Directed by Steve James

Distributed by Lions Gate Films


What responsibility do documentarians have towards their subjects? Should they strive  for - or pretend to - objectivity (aka cinema vérité ) or frankly acknowledge the way they've shaped the reality they're filming. The former was the hip option in the 60s, but the latter has now taken its place. While I doubt James originally intended to take on this theme as part of his subject matter, STEVIE is unimaginable without this reflexivity. Starting with his visit to rural Illinois to see Stevie Fielding, whom he had mentored as a Big Brother when Stevie was a child, it raises a tornado of questions about a filmmaker's responsibility to his or her subjects, as well as any person's responsibility to someone they've tried to help.

Stevie was rejected by his mother (who never wanted a child in the first place), never knew his father and dumped on his step-grandmother early in life. Running him through foster and group homes, the state of Illinois eventually exhausted all its options for helping him. (His first foster parents, whom he visits late in the film, seem almost saintly in their patience and reluctance to judge him, but even they eventually found him  too much  to handle.) During this period, he was raped. After a stay in a mental hospital, he came back to his  hometown. At the time James began filming, he had been in and out of jail on a variety of charges; soon afterwards, he was charged with molesting an 8-year-old girl. Confessing to the crime before being read his Miranda rights and rejecting a guilty plea that would keep him out of jail, he - and James - spend 2 years waiting for the case to go to  trail. 

To get personal, STEVIE hit home because of a falling out I had with a friend several years ago. When he turned into a near-psychotic stalker after his girlfriend, who was an acquaintance, left him, I stopped speaking to him. Did I make the right decision? Should I have confronted him more directly? Tried to get the number of a good shrink? I don't know, but STEVIE unexpectedly made me feel like a coward for thinking I had the answer to these questions. James is more forgiving than I was, and amazingly willing to lend a hand. Young Stevie obviously left a permanent mark on him. During the wait for Stevie's case to come to trial, not everyone shies away from him. His fianceé Tanya's ambivalence is particularly touching: she thinks he's guilty but doesn't love him any less for it. A member of the Aryan Brotherhood, who says he would kill anyone who molested his daughter, offers to help Stevie in jail.

If James helps him, that is. Implicitly, he's also the "Stevie" of the title. James shows himself making difficult choices, like trying to decide whether to give Stevie $100 for bail money. (He wants to do it, but his wife Judy, who counsels victims of sexual abuse, says no.) He's not  the kind of guilty liberal who, settles on facile explanations of arduous social situations and sets blame on the government. There's a number of easy "explanations" for Stevie's behavior. His family failed him. So did several incarnations of "the system." None of these reasons adds up to a full picture. After all, Wendy, the mother of his victim, survived an abusive background and consciously chose to avoid repeating it in her own behavior. Stevie never seems self-aware enough to make such a decision. To the film's credit, he comes off as a real, idiosyncratic person: someone other than the sum of his crimes. James' refusal to cut Stevie out of his life feels like a brave choice rather than an unwillingness to pass moral judgment.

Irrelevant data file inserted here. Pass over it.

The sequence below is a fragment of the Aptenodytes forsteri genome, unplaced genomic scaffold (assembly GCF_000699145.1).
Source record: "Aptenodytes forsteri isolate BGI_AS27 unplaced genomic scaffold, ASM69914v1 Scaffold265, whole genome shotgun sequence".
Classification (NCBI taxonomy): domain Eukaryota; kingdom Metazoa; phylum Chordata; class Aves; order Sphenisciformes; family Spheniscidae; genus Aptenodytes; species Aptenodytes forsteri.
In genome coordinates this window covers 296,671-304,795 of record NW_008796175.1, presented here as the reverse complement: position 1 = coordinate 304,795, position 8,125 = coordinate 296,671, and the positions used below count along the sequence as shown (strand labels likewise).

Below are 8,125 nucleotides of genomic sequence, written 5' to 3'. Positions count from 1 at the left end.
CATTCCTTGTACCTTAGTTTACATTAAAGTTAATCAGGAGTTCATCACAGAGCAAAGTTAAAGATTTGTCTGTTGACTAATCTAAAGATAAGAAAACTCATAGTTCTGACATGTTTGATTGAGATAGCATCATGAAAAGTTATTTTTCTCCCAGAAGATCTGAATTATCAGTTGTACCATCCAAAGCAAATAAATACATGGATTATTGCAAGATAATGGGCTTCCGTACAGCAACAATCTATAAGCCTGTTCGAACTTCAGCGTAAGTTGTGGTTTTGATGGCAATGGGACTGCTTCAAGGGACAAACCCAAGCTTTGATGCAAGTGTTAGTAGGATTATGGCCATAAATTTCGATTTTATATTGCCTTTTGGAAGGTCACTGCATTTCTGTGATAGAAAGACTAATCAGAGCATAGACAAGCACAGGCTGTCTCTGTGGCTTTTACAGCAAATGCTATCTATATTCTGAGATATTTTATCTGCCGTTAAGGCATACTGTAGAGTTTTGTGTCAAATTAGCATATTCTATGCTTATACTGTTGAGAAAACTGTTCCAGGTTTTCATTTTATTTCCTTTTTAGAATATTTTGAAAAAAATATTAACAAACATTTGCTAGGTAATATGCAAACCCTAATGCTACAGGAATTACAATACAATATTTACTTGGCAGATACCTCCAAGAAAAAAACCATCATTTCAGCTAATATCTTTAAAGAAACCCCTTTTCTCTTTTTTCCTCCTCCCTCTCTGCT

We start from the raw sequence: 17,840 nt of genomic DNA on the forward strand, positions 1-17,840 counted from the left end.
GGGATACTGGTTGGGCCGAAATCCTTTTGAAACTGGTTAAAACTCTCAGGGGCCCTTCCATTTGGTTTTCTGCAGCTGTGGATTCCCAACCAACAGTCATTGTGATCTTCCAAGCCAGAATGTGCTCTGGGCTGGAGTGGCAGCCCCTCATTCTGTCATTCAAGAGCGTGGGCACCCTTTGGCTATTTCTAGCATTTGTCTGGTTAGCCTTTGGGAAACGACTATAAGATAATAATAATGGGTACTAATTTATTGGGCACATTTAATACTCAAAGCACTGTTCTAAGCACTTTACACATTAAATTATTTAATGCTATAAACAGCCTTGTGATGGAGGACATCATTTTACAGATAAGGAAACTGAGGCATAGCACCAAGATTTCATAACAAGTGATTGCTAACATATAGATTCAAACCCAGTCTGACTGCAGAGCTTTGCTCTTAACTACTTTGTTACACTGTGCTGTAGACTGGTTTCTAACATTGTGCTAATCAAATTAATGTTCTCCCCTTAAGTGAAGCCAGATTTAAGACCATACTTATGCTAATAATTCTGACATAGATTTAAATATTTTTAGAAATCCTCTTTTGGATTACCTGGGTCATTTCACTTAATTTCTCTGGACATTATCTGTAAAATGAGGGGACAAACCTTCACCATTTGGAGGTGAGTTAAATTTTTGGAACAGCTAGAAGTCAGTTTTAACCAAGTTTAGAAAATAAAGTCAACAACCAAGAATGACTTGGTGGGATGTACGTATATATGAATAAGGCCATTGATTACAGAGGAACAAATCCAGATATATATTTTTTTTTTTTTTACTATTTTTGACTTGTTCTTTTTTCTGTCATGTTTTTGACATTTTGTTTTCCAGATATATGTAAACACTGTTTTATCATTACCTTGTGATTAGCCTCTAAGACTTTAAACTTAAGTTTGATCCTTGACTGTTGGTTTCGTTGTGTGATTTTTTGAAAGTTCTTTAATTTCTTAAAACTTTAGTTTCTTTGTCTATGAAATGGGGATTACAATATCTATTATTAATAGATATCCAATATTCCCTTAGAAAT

Even so, STEVIE wouldn't be much more than a minor character study if its subject weren't so deeply troubled. James lucked out in finding such a fucked-up man. If not for the molestation charges (which come quite early in a 140-minute film), he probably would never have made a feature about Stevie. As such, there's an exploitative tinge to STEVIE, even though James tries to foreground his misgivings and missteps. I cringed at the moment when James takes Stevie, Tanya and a wheelchair-bound friend to a Chicago disco, watches Stevie get drunk and blames himself - and his desire to create an interesting scene - for letting Stevie do so, as if he should - or could - control a grown man's behavior. (For the most part, he does avoid such condescension). These contradictions are an unavoidable part of James' project, but one wishes that his self-examination dug a little deeper. All the same, STEVIE is an excellent lesson in putting a guilty conscience to productive use.